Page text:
Acquisition of the Werner Nekes Collection

A transnational initiative to preserve the unique Werner Nekes collection in Germany

The Werner Nekes Collection, with around 25,000 objects on the history of the visual arts and seeing, is one of the largest collections of its kind in the world. It is as unique as it is outstanding in its diversity and scope. It not only documents visual culture since the early modern times, but also concerns itself with early forms of visual storytelling from a global perspective and with objects from numerous continents. Thanks to the joint efforts of three institutions and eight sponsors, this collection has been preserved for Germany and made accessible to the public: The Theaterwissenschaftliche Sammlung of the University of Cologne, the DFF – Deutsches Filminstitut & Filmmuseum, Frankfurt am Main, and the Filmmuseum Potsdam, as an In-Institute of the Film University Babelsberg KONRAD WOLF, jointly acquired the collection this summer.

The acquisition of the collection was sponsored and supported by the Ministry of Culture and Science of the State of North Rhine-Westphalia, the Federal Government Commissioner for Culture and the Media, the Cultural Foundation of the States, the Hessian Cultural Foundation, the Hessian Ministry of Science and Art, the Ministry of Science, Research and Culture of the State of Brandenburg, the Adolf and Luisa Haeuser Foundation for the Promotion of Art and Culture, the Dr. Marschner Foundation and the Ostdeutsche Sparkassenstiftung together with the Mittelbrandenburgische Sparkasse in Potsdam.

The aim of the buyers is to jointly develop the collection and make it accessible to the public. A digital platform will serve as an instrument for research and documentation of the collection. In the future, exhibits from the collection will be shown in the permanent exhibition of the DFF in Frankfurt am Main, in the show depot of the Filmmuseum Potsdam and in various NRW museums. Plans for a changing and travelling cabinet as well as a larger complete exhibition are currently being developed with the Wallraf-Richartz-Museum. In addition, an exhibition from the collection’s holdings will be curated and subsequently tour worldwide.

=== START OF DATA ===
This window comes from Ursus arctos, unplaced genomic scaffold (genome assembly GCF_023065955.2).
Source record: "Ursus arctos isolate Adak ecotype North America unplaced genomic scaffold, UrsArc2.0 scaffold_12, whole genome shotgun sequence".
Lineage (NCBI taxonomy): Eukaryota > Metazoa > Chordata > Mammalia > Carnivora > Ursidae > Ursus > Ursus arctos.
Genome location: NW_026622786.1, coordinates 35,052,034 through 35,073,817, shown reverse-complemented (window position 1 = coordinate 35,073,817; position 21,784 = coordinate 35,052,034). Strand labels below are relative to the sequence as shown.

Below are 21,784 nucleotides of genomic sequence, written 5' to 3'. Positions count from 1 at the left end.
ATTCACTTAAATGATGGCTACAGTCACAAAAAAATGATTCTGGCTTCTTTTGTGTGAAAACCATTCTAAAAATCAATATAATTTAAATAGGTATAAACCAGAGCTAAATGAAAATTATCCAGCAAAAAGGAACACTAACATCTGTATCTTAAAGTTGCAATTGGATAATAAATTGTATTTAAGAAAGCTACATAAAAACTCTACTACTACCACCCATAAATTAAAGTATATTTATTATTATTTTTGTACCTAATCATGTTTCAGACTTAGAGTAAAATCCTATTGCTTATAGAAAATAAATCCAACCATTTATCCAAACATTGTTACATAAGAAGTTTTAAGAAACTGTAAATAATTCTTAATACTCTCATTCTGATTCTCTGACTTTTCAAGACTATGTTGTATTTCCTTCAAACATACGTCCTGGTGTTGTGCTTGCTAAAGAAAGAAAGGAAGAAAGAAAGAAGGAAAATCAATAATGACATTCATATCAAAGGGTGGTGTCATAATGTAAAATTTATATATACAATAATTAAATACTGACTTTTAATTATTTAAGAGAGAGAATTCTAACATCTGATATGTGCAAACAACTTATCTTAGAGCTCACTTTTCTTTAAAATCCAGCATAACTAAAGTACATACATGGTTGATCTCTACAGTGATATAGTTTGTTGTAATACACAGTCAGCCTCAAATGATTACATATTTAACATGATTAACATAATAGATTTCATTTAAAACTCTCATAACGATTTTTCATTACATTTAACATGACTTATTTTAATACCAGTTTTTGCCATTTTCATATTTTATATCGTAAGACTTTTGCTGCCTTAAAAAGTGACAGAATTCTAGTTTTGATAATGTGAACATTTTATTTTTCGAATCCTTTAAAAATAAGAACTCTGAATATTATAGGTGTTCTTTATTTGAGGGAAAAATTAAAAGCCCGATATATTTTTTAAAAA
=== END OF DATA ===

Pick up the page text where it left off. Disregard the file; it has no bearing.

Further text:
The Werner Nekes Collection: From the exclusivity of a private collection to a digital presentation

Werner Nekes was always interested in reflecting on the connections within the media, a project that also made the knowledgeable researcher a passionate collector. Since the late 1960s, he has acquired historical visual media, projection apparatuses, graphics, optical toys, shadow figures, photographs, image carriers as well as related illustrations of historical pictorial practices, and books on optical effects. His library contains 5,550 books. Amongst the approximately 2,400 optical apparatuses are peep-boxes, Laterna Magicae with a rich treasure of Laterna Magica images, phantasmagorias, perspective and shadow theaters, as well as optical toys and early film equipment including the first mass-produced television set from 1926 in a wide range.

For decades Werner Nekes kept his collection in a former leather factory in Mülheim/Ruhr. Nekes‘ wife, the communications and media scientist Ursula Richert-Nekes, remained committed to her husband’s life project after his death in 2017, and finally found worthy custodians for the treasure in the German buyer consortium from three German states.

One collection, three locations

The cooperation of Theaterwissenschaftliche Sammlung der Universität zu Köln, DFF – Deutsches Filminstitut & Filmmuseum, and Filmmuseum Potsdam is a unique opportunity to provide access to the collection to the largest possible audience whilst simultaneously presenting the different perspectives of these three institutions. This will be achieved, among other things, by means of a common digital platform that will give the general public, as well as scientists, authors and filmmakers, the opportunity to explore and research the collection. The aim is to present the collection as a whole and to preserve it in its context, presenting individual objects as well as certain visual processes. A corresponding application to the German Research Foundation for funding this project is in preparation.